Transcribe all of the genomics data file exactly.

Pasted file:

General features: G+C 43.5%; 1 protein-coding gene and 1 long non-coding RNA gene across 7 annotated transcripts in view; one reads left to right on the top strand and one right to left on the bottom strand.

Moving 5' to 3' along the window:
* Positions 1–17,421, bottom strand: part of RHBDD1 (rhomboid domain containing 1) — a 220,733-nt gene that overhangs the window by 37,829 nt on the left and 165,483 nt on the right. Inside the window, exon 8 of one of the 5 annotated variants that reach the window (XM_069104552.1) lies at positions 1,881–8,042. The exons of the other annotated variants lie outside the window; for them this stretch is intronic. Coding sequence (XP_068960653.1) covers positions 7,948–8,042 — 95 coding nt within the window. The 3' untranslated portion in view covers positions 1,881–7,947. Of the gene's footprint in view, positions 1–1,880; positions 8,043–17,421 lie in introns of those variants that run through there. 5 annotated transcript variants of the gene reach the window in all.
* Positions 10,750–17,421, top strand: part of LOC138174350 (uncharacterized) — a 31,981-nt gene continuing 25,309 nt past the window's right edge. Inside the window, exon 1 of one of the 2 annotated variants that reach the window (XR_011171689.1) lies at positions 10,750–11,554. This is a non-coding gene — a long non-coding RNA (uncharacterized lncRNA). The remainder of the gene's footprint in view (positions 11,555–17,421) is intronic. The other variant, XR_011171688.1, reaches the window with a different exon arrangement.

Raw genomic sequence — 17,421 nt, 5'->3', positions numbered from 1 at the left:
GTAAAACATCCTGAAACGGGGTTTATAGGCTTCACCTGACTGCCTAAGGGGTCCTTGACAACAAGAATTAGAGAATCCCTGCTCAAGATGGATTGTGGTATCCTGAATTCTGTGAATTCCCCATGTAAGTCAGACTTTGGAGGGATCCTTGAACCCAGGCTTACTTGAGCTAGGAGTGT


General features: G+C 43.5%; 1 protein-coding gene and 1 long non-coding RNA gene across 7 annotated transcripts in view; one reads left to right on the top strand and one right to left on the bottom strand.

Moving 5' to 3' along the window:
* Positions 1–17,421, bottom strand: part of RHBDD1 (rhomboid domain containing 1) — a 220,733-nt gene that overhangs the window by 37,829 nt on the left and 165,483 nt on the right. Inside the window, exon 8 of one of the 5 annotated variants that reach the window (XM_069104552.1) lies at positions 1,881–8,042. The exons of the other annotated variants lie outside the window; for them this stretch is intronic. Coding sequence (XP_068960653.1) covers positions 7,948–8,042 — 95 coding nt within the window. The 3' untranslated portion in view covers positions 1,881–7,947. Of the gene's footprint in view, positions 1–1,880; positions 8,043–17,421 lie in introns of those variants that run through there. 5 annotated transcript variants of the gene reach the window in all.
* Positions 10,750–17,421, top strand: part of LOC138174350 (uncharacterized) — a 31,981-nt gene continuing 25,309 nt past the window's right edge. Inside the window, exon 1 of one of the 2 annotated variants that reach the window (XR_011171689.1) lies at positions 10,750–11,554. This is a non-coding gene — a long non-coding RNA (uncharacterized lncRNA). The remainder of the gene's footprint in view (positions 11,555–17,421) is intronic. The other variant, XR_011171688.1, reaches the window with a different exon arrangement.

Raw genomic sequence — 17,421 nt, 5'->3', positions numbered from 1 at the left:
GTAAAACATCCTGAAACGGGGTTTATAGGCTTCACCTGACTGCCTAAGGGGTCCTTGACAACAAGAATTAGAGAATCCCTGCTCAAGATGGATTGTGGTATCCTGAATTCTGTGAATTCCCCATGTAAGTCAGACTTTGGAGGGATCCTTGAACCCAGGCTTACTTGAGCTAGGAGTGT